Whether it’s fallen societies, environmental catastrophes or tyrannical regimes, fantasy and science fiction allow authors to create dystopian worlds that ignite the imagination and force readers to reflect on our world’s trajectory. Adele Walsh discovers how real-life concerns have influenced Jesse Andrews, an acclaimed novelist and screenwriter; Cally Black, who writes genre-smashing YA sci-fi; Claire G. Coleman, whose debut novel explores a future Australia that is colonised again; and Jay Kristoff, a bestselling fantasy and sci-fi author.

Programmed with SWF Youth Curators. Supported by the City of Parramatta and the Department of Family and Community Services

Jay Kristoff (Australian)

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Jay Kristoff is New York Times and internationally bestselling author of The Nevernight Chronicles, The Illuminae Files, The Lotus War and Lifel1k3. He is the winner of four Aurealis Awards, an ABIA, nominee for the Locus award, David Gemmell Morningstar and Legend awards, named multiple times in the Kirkus and Amazon Best Teen Books list and published in over thirty countries, most of which he has never visited. He is as surprised about all of this as you are. He is 6’7 and has approximately 12,665 days to live. He abides in Melbourne with his secret agent kung-fu assassin wife, and the world’s laziest Jack Russell. He does not believe in happy endings.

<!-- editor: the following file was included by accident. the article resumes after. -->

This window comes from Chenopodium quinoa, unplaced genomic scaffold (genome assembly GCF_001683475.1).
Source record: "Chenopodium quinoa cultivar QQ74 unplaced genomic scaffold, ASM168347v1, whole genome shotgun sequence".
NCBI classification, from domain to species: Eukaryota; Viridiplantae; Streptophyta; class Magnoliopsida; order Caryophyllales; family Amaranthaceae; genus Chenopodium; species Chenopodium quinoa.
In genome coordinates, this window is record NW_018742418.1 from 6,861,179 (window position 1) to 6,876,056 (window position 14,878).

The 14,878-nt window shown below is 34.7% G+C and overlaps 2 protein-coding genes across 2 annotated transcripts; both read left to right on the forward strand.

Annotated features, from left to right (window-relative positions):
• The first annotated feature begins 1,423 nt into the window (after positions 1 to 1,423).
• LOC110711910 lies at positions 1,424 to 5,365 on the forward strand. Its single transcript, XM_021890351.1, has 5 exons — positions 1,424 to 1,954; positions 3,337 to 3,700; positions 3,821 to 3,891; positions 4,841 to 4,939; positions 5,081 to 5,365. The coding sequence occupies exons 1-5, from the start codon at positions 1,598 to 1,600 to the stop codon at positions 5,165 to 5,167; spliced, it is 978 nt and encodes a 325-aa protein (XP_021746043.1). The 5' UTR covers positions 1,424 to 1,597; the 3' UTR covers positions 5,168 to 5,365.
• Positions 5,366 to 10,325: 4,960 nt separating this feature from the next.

Claire G. Coleman (Australian)

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Claire G. Coleman is a Wirlomin Noongar woman whose ancestral country is in the south coast of Western Australia between Esperance and Albany. In 2016 she was awarded a Black&Write Indigenous Writing Fellowship for a manuscript she wrote while travelling around the continent now called Australia in an old troop-carrier and a ragged caravan. Her debut novel is Terra Nullius.

Jesse Andrews (International)

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Jesse Andrews is the author of the New York Times bestselling novels Me and Earl and the Dying Girl and The Haters. He also wrote the film adaptation Me and Earl and the Dying Girl, which won both the Grand Jury Prize and the Audience Award at the 2015 Sundance Film Festival.


Cally Black (Australian)

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Cally Black won the Ampersand Prize in 2015 and a publishing deal with Hardie Grant Egmont for her first young-adult novel, In The Dark Spaces, a science-fiction thriller published in 2017. It was Highly Commended by the Victorian Premier’s Literary Prize earlier this year. Cally also writes books for younger children under the name Bren MacDibble.

Adele Walsh (Australian)

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Adele Walsh joined the State Library of Victoria in 2011 as the Centre for Youth Literature’s Program Coordinator. Her experience as an avid Young Adult literature reader and a passionate youth literature advocate informed her successful Young Adult blog, Persnickety Snark. Adele has a professional background as a teacher and in her role provides content for the Centre for Youth Literature’s website, Inside a Dog, as well as programming events that promote literature to young adults. She is also the co-host of Unladylike, a podcast on women and writing. In 2018 Adele has been a Mentor for the Youth Curators as part of the 2018 All Day YA Program.